You’ll want the interval on your intervalometer to be just slightly larger than the exposure time. For example, if the exposure time on your camera for the sequence is under 1 second, you will want to set the intervalometer to shoot every second. For subjects where your exposure time is, for example, 3.2 seconds, you might use an interval of 4 or 5 seconds.

The interval that you choose should be slightly greater than the sum of:

The exposure time or shutter speed, and
the time that the camera requires to write the data to the memory card. (If you’re using a fast memory card, this should typically no more than 1 second).

As a general rule, always shoot in RAW (unless your camera doesn’t allow you to). You may choose to shoot in JPEG – but by doing so, you will sacrifice your ability to make any significant adjustments such as white balance, exposure compensation, and highlight recovery in post-production.

You need to decide how long you want your time-lapse sequence to be, based on the previous section. Start and complete shooting your sequence by activating the intervalometer.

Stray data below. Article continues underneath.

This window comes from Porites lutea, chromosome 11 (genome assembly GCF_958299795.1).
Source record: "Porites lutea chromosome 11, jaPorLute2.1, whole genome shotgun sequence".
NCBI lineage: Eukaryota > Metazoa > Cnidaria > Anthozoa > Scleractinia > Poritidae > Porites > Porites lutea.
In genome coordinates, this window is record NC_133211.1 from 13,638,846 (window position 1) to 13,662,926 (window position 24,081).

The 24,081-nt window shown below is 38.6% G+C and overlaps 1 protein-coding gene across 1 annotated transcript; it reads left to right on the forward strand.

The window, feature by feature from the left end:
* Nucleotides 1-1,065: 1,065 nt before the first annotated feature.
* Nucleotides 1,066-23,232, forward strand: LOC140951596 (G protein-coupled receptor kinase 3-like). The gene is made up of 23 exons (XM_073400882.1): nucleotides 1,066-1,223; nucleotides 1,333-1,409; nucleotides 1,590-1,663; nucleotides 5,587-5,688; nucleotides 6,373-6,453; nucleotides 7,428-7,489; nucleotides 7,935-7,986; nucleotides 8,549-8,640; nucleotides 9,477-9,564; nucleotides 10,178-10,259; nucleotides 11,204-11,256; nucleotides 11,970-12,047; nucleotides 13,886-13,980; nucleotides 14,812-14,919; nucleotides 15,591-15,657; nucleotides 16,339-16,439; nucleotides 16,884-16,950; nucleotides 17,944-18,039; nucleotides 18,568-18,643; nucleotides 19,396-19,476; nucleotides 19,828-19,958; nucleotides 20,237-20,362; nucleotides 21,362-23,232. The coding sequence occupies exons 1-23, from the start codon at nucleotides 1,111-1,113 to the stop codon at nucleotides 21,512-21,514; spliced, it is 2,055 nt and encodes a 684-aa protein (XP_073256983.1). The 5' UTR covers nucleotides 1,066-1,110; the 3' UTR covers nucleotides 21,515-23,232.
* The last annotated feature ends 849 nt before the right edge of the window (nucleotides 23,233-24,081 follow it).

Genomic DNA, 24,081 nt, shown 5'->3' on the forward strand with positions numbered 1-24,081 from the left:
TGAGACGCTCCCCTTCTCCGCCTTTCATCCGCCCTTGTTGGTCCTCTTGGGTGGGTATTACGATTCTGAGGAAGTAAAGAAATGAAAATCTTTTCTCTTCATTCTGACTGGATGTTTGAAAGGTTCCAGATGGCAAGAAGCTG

Step 2: Copying the images to your machine and batch renaming them

Once you’ve copied your images from your camera’s memory card to your hard drive, rename them in chronological order.

I use Adobe Bridge to do this, and rename my images with the naming convention “yyyymmdd_xxxx.ext” where “yyyy” is the four digit year, “mm” is the two digit month, “dd” is the two digit date, and “xxxx” is the sequence number.

Step 3: Tag your images, apply basic image corrections and save them as JPEG

The first part of this step (where I recommend tagging all your images with relevant keywords) is optional. Doing so will ease the process of creating a still image from a single frame at a later time.

I do all my meta-tagging of my images in Adobe Bridge. Both Lightroom, and PaintShop Pro support this feature.

The second (essential) part is to open all the images as a batch in Adobe RAW, and apply some basic corrections. The corrections that I recommend at a minimum are:

Lens correction, to fix any lens aberration; and